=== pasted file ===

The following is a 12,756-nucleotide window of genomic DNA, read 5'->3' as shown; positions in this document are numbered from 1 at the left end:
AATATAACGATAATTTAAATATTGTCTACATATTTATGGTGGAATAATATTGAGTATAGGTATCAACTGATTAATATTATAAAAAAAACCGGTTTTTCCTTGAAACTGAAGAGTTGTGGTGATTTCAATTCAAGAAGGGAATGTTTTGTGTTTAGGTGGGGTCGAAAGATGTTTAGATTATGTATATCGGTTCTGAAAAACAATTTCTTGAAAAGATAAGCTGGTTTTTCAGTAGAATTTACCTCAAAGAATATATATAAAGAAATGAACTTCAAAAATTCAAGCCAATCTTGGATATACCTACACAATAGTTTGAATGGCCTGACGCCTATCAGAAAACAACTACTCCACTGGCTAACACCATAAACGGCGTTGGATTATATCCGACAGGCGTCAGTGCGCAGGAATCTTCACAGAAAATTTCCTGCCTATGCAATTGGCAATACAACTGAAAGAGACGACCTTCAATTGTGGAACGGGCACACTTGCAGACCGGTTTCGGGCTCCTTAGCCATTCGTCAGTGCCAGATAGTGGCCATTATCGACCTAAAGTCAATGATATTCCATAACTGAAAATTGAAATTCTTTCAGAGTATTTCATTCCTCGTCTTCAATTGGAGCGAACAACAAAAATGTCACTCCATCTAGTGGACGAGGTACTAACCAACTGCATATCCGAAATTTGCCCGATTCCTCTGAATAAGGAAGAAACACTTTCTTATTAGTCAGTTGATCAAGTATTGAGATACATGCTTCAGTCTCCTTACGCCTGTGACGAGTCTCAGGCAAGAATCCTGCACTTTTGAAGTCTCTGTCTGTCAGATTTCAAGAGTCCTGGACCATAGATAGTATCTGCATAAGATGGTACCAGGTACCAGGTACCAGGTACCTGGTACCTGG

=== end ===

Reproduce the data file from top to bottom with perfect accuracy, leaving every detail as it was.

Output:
The following is a 12,756-nucleotide window of genomic DNA, read 5'->3' as shown; positions in this document are numbered from 1 at the left end:
AATATAACGATAATTTAAATATTGTCTACATATTTATGGTGGAATAATATTGAGTATAGGTATCAACTGATTAATATTATAAAAAAAACCGGTTTTTCCTTGAAACTGAAGAGTTGTGGTGATTTCAATTCAAGAAGGGAATGTTTTGTGTTTAGGTGGGGTCGAAAGATGTTTAGATTATGTATATCGGTTCTGAAAAACAATTTCTTGAAAAGATAAGCTGGTTTTTCAGTAGAATTTACCTCAAAGAATATATATAAAGAAATGAACTTCAAAAATTCAAGCCAATCTTGGATATACCTACACAATAGTTTGAATGGCCTGACGCCTATCAGAAAACAACTACTCCACTGGCTAACACCATAAACGGCGTTGGATTATATCCGACAGGCGTCAGTGCGCAGGAATCTTCACAGAAAATTTCCTGCCTATGCAATTGGCAATACAACTGAAAGAGACGACCTTCAATTGTGGAACGGGCACACTTGCAGACCGGTTTCGGGCTCCTTAGCCATTCGTCAGTGCCAGATAGTGGCCATTATCGACCTAAAGTCAATGATATTCCATAACTGAAAATTGAAATTCTTTCAGAGTATTTCATTCCTCGTCTTCAATTGGAGCGAACAACAAAAATGTCACTCCATCTAGTGGACGAGGTACTAACCAACTGCATATCCGAAATTTGCCCGATTCCTCTGAATAAGGAAGAAACACTTTCTTATTAGTCAGTTGATCAAGTATTGAGATACATGCTTCAGTCTCCTTACGCCTGTGACGAGTCTCAGGCAAGAATCCTGCACTTTTGAAGTCTCTGTCTGTCAGATTTCAAGAGTCCTGGACCATAGATAGTATCTGCATAAGATGGTACCAGGTACCAGGTACCAGGTACCTGGTACCTGG